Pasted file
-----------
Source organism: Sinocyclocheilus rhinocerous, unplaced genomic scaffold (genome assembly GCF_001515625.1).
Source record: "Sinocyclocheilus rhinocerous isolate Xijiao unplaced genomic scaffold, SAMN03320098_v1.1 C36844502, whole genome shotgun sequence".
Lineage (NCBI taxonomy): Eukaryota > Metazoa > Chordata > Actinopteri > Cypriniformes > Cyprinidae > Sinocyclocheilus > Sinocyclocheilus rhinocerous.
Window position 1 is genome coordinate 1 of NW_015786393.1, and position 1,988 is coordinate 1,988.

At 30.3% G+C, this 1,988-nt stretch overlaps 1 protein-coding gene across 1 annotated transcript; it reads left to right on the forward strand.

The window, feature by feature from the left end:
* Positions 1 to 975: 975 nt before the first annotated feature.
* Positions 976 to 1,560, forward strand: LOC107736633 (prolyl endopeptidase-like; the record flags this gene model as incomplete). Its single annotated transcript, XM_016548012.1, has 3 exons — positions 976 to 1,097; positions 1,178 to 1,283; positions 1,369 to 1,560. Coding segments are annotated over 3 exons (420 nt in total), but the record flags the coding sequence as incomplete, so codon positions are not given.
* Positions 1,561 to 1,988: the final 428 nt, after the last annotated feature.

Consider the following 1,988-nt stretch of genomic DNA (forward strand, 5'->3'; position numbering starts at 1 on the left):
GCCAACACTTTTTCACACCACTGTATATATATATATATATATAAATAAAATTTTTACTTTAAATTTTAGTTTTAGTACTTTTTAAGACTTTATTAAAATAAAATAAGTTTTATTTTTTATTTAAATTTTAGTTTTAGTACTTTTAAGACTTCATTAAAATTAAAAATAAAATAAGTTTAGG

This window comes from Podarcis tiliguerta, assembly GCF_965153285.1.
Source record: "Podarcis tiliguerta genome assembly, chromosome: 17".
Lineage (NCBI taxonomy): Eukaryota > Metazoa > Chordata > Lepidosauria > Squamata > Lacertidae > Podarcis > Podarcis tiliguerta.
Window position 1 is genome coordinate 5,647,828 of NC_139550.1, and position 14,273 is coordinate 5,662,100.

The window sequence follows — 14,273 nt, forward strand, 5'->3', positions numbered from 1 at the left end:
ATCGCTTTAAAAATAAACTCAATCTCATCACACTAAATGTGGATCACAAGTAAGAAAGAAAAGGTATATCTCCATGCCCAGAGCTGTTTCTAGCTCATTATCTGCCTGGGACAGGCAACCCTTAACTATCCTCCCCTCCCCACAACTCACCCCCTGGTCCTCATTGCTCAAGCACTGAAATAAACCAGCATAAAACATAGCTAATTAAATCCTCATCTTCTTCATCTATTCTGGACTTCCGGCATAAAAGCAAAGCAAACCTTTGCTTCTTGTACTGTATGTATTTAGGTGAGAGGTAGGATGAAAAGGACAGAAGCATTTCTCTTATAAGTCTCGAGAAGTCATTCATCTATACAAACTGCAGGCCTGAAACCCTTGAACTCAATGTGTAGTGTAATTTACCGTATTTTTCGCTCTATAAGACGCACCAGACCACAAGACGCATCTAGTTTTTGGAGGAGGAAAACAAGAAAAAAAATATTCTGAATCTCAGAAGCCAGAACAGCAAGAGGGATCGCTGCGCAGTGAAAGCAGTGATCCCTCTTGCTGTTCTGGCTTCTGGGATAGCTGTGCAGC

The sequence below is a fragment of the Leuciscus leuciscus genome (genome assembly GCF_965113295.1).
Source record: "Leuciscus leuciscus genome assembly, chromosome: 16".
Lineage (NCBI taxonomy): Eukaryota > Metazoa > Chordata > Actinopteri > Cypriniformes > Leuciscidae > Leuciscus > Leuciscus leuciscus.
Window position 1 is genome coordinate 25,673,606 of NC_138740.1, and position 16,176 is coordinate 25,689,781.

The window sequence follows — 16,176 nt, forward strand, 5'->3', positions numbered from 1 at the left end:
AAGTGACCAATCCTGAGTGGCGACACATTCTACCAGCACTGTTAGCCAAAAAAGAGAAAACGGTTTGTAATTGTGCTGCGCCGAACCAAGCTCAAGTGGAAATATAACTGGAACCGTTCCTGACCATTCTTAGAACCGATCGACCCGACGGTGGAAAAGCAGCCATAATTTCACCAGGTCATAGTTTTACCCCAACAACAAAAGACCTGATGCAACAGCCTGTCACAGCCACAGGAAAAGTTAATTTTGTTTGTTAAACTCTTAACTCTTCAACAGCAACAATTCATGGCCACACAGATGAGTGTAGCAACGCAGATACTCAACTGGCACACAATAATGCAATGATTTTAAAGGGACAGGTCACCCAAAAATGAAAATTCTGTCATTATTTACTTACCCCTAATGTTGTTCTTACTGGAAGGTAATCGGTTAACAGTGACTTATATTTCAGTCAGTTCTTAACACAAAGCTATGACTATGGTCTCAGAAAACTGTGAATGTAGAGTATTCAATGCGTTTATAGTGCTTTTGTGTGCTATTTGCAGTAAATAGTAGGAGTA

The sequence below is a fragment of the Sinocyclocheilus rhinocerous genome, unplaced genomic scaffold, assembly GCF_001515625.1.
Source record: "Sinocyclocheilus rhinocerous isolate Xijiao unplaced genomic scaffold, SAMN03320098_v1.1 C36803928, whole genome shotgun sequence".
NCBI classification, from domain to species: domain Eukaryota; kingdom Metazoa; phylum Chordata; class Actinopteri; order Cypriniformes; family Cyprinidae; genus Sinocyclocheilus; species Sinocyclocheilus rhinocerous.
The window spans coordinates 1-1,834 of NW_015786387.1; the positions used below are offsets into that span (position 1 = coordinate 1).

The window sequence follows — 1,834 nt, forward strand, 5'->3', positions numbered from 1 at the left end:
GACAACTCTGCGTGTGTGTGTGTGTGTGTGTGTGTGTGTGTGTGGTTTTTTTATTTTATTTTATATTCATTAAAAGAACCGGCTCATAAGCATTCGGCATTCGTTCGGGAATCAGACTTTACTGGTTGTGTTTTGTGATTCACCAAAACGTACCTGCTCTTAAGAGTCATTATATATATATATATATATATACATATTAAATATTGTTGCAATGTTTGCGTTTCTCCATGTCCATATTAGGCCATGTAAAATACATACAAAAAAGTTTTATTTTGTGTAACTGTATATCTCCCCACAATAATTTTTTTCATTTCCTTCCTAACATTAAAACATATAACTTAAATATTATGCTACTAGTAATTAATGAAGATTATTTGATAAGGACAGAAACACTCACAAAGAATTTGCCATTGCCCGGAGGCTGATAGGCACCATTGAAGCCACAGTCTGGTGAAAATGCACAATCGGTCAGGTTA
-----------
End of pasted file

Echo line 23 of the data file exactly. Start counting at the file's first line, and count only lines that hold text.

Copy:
AAGTGACCAATCCTGAGTGGCGACACATTCTACCAGCACTGTTAGCCAAAAAAGAGAAAACGGTTTGTAATTGTGCTGCGCCGAACCAAGCTCAAGTGGAAATATAACTGGAACCGTTCCTGACCATTCTTAGAACCGATCGACCCGACGGTGGAAAAGCAGCCATAATTTCACCAGGTCATAGTTTTACCCCAACAACAAAAGACCTGATGCAACAGCCTGTCACAGCCACAGGAAAAGTTAATTTTGTTTGTTAAACTCTTAACTCTTCAACAGCAACAATTCATGGCCACACAGATGAGTGTAGCAACGCAGATACTCAACTGGCACACAATAATGCAATGATTTTAAAGGGACAGGTCACCCAAAAATGAAAATTCTGTCATTATTTACTTACCCCTAATGTTGTTCTTACTGGAAGGTAATCGGTTAACAGTGACTTATATTTCAGTCAGTTCTTAACACAAAGCTATGACTATGGTCTCAGAAAACTGTGAATGTAGAGTATTCAATGCGTTTATAGTGCTTTTGTGTGCTATTTGCAGTAAATAGTAGGAGTA